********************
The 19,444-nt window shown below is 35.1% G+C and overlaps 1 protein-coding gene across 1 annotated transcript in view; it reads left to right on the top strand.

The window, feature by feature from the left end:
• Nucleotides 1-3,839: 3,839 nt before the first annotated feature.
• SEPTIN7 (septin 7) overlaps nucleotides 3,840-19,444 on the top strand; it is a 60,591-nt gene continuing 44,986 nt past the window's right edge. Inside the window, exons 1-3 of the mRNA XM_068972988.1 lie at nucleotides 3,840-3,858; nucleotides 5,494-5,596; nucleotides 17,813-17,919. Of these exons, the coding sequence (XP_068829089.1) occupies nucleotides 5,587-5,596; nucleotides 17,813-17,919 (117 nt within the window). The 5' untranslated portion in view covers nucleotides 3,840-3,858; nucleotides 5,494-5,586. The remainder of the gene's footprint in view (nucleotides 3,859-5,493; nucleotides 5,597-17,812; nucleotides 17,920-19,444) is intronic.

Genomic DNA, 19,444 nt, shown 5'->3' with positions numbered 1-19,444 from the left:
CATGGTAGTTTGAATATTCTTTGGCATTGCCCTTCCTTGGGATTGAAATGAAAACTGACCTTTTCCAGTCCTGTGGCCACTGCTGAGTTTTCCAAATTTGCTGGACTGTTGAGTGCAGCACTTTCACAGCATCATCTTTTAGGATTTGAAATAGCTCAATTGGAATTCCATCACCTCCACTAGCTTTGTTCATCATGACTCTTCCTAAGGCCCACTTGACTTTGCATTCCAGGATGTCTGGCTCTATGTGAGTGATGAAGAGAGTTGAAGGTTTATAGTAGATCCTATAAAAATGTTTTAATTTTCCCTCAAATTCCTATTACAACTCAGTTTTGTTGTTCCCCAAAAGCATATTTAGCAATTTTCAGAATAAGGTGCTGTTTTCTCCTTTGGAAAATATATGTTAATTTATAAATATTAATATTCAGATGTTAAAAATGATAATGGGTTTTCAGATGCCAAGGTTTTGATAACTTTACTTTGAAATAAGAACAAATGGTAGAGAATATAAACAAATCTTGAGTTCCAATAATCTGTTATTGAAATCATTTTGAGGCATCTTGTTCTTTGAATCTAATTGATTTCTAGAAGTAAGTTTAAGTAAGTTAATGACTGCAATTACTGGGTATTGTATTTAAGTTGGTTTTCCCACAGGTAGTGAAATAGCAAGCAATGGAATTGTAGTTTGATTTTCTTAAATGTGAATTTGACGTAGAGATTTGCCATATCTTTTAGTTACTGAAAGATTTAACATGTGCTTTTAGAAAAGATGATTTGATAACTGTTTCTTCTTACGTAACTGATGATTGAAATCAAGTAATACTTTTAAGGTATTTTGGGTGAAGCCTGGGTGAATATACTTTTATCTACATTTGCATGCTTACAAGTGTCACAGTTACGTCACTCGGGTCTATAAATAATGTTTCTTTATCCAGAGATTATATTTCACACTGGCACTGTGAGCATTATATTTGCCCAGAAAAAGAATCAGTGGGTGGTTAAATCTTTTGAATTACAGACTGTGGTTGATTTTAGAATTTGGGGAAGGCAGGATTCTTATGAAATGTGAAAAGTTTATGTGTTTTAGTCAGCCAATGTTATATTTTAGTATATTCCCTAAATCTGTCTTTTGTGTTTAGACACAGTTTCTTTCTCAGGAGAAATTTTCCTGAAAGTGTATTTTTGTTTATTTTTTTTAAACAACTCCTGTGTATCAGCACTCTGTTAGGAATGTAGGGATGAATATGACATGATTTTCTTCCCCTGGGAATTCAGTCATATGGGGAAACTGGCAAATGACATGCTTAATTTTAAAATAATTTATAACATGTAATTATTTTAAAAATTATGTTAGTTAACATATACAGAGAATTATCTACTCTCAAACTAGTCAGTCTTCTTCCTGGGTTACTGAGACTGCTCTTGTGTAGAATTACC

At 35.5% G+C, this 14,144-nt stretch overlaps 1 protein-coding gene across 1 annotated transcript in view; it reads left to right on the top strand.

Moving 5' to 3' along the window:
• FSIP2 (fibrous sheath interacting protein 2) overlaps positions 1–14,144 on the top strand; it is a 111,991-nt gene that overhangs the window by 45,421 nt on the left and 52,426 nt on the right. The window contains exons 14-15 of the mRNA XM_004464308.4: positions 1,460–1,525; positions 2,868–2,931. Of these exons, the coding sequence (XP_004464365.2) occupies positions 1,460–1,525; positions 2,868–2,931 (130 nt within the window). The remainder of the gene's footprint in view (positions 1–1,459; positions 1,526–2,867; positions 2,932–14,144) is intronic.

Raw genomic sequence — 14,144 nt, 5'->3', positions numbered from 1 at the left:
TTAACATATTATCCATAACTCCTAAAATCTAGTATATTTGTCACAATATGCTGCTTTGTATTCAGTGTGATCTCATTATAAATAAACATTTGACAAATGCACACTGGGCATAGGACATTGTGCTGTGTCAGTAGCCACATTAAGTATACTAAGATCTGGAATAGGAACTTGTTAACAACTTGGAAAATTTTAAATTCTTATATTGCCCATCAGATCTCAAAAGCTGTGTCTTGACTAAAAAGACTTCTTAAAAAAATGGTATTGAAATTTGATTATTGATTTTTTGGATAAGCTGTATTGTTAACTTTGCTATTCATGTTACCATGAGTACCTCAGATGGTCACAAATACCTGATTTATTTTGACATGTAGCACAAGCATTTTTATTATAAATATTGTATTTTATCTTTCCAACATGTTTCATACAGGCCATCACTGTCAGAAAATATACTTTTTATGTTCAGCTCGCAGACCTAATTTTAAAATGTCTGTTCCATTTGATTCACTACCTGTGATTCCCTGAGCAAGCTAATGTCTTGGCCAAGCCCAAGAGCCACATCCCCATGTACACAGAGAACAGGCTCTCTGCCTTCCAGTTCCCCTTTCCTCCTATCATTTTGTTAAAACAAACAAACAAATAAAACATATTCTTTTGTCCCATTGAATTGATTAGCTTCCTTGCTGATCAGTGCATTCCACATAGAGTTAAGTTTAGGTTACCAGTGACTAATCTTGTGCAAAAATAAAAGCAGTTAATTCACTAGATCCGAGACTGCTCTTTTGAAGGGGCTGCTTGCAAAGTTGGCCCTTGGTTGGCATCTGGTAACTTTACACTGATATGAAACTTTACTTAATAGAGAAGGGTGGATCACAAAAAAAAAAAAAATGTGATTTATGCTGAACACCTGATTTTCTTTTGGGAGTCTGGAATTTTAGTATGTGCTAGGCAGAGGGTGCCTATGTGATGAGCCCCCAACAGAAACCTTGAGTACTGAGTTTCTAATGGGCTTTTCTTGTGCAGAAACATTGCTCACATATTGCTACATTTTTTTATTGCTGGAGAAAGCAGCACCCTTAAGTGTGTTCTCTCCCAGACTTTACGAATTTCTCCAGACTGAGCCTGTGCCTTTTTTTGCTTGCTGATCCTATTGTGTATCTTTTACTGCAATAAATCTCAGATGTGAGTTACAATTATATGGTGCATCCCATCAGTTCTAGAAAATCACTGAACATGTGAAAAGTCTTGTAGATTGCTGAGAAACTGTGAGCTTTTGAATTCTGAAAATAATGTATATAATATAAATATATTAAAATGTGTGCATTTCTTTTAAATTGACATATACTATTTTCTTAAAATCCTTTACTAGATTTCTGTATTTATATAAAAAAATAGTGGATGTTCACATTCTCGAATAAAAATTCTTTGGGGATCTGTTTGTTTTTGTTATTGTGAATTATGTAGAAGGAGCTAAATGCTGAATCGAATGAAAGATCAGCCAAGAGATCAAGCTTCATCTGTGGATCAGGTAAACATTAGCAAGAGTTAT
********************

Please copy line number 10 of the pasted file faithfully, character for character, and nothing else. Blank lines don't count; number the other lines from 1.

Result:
Raw genomic sequence — 14,144 nt, 5'->3', positions numbered from 1 at the left: